There are several problems with Rivera’s argument. First of all, a hoodie didn’t lead Zimmerman to pull the trigger. Zimmerman's himself is solely responsible for Trayvon’s death whether he acted in self defense or not. Lots of people wear hoodies of all races and genders and suggesting that an article of clothing caused Trayvon’s death is overgeneralizing and irresponsible.

Photo via Wikipedia


  1. "Trayvon,17 years old,was doing nothing more but walking through the wrong neighborhood , wearing the wrong clothes and having the wrong color skin. He was unarmed." Can we make this assumption? Witnesses are now saying otherwise. At first I was 100% convinced this was true, but I think we are making a rush for judgement. I think the hoodie comment is just silly. There is a new investigation, so we can only wait at this point and pray justice is served, no matter the outcome.

  2. Furthermore, Zimmerman was watching and following Trayvon. Trayvon, feeling that someone was following him, believed he was in danger, called 911 and tried to get away from the area in which he was being followed.

    Zimmerman, acting on his unfounded suspicions (on the phone with 911 while watching Trayvon - "He wore jeans or sweat pants and white tennis shoes. He’s here now … he’s just staring...These assholes. They always get away."), rushed to Trayvon where we can get the following incident on Trayvon's phone where he was talking to a friend. Hence, why he was walking slowly and "just staring" which Trayvon asks Zimmerman why he's been following him.

  3. Zimmerman's Stand Your Ground defense entirely depends on Trayvon having the intention and about to act on the intention of seriously harming Zimmerman.

    All evidence show that Trayvon could not have had that intention. Even if Trayvon did, how could he have attacked Zimmerman (fully armed) with a bag of skittles and an iced tea? Either way, Zimmerman's response is unjustified.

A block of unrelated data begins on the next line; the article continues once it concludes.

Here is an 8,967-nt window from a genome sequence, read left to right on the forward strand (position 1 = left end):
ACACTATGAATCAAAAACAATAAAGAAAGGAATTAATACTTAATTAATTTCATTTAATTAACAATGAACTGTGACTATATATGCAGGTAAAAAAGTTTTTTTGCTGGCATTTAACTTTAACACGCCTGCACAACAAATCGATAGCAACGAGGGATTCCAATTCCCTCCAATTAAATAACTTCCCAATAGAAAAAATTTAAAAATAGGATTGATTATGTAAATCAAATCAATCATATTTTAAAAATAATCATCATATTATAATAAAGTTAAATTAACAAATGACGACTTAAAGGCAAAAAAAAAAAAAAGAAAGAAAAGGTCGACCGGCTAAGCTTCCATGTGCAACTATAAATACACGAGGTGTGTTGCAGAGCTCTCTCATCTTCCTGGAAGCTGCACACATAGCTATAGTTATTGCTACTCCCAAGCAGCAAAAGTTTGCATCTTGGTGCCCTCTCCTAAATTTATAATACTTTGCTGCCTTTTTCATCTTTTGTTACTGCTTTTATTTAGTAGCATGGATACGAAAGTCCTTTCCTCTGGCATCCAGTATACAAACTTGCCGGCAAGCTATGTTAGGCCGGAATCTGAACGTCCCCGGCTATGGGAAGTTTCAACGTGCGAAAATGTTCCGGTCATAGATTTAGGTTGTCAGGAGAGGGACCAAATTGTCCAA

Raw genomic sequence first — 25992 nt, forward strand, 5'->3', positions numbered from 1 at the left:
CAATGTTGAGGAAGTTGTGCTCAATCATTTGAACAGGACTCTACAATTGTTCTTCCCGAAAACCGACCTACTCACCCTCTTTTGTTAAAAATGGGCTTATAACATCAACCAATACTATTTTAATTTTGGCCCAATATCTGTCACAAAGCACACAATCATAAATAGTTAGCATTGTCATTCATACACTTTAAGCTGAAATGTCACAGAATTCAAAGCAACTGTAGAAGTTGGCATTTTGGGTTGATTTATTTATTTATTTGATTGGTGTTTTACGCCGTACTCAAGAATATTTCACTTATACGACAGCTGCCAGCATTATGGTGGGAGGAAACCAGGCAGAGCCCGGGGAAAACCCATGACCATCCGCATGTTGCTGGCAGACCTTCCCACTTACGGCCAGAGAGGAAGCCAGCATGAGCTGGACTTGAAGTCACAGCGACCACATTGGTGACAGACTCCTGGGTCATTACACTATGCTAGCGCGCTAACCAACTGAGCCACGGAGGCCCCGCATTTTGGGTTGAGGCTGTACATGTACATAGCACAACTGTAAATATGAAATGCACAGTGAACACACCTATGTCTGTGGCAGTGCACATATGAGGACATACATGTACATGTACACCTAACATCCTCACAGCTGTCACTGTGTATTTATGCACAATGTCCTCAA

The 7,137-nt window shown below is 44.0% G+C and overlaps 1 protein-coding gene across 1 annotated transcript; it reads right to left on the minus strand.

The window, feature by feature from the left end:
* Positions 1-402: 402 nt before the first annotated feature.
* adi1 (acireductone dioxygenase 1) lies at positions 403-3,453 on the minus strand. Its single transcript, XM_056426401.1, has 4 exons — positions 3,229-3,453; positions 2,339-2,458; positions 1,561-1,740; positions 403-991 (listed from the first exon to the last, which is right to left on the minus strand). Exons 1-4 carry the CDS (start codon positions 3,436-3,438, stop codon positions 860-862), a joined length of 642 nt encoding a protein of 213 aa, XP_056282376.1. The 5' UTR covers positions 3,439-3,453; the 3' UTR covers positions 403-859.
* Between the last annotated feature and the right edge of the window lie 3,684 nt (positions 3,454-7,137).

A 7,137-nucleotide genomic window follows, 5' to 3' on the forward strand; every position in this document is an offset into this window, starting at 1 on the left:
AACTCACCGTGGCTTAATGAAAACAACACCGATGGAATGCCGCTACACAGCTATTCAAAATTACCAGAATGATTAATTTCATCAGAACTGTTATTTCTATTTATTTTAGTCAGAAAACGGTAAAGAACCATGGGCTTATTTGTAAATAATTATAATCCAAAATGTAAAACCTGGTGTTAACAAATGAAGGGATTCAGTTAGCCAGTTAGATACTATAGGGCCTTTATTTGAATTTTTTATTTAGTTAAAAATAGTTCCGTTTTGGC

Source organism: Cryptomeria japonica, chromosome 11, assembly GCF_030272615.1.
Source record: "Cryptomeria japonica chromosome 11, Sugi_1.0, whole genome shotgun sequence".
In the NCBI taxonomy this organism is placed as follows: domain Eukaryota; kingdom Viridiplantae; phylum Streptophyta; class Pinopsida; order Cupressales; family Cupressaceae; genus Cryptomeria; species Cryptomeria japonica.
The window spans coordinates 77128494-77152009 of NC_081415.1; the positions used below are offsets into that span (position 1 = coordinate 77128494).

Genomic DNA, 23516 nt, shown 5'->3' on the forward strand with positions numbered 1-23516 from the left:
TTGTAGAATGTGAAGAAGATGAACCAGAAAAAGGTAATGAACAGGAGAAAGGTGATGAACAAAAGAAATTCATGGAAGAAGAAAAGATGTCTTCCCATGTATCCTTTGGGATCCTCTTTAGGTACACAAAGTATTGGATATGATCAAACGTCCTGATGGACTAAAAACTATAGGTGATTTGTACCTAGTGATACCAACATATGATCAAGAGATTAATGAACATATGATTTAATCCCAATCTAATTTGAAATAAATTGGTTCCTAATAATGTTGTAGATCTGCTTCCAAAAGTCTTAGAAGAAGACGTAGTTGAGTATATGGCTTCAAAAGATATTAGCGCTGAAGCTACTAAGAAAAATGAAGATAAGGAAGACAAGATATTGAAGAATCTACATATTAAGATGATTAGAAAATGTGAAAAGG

1. "All evidence show" - Do you have access to this evidence that the rest of America would like to see? All you know is what you are being told. We weren't there, we don't know what the intentions of either party were.

  4. OK, I think this is an inappropriate discussion. If you are going to discuss the Trayvon Martin case from a legal aspect, do so. However, placing it in a LSAT problem format is disrespectful, THIS is real life NOT an LSAT necessary v. sufficient question. Yes, proper scrutiny should be given to the situation, but NOT like this. To understand why this is improper take the closest person you have lost and place THEIR name in the place of Trayvon's in the above scenarios. Hope you get the picture.

  5. I haven't heard anyone say anything about Trayvon Martin's right to "Stand Your Ground". Did he fear for his life when he saw Zimmerman armed (if he did), following him, and decided to defend himself? If Trayvon did then, was he acting within the law.

  6. Not a very logical Analysis. Julie ignores the possibility that A) Martin was possibly casing apartments for later robbery (he has a history of holding apparently stolen goods), and that B) Martin violently attacked Zimmerman without provocation. If so, the shooting was at least arguably justified, and Martin is more responsible for it than Zimmerman, who was potentially simply acting in self-defense.

    The real problem here is that the media is making tons of assumptions, and far more unwarranted ones than Zimmerman did. We need to stop making accusations until the facts are in.

    (Geraldo's opinions and comments are irrelevant.)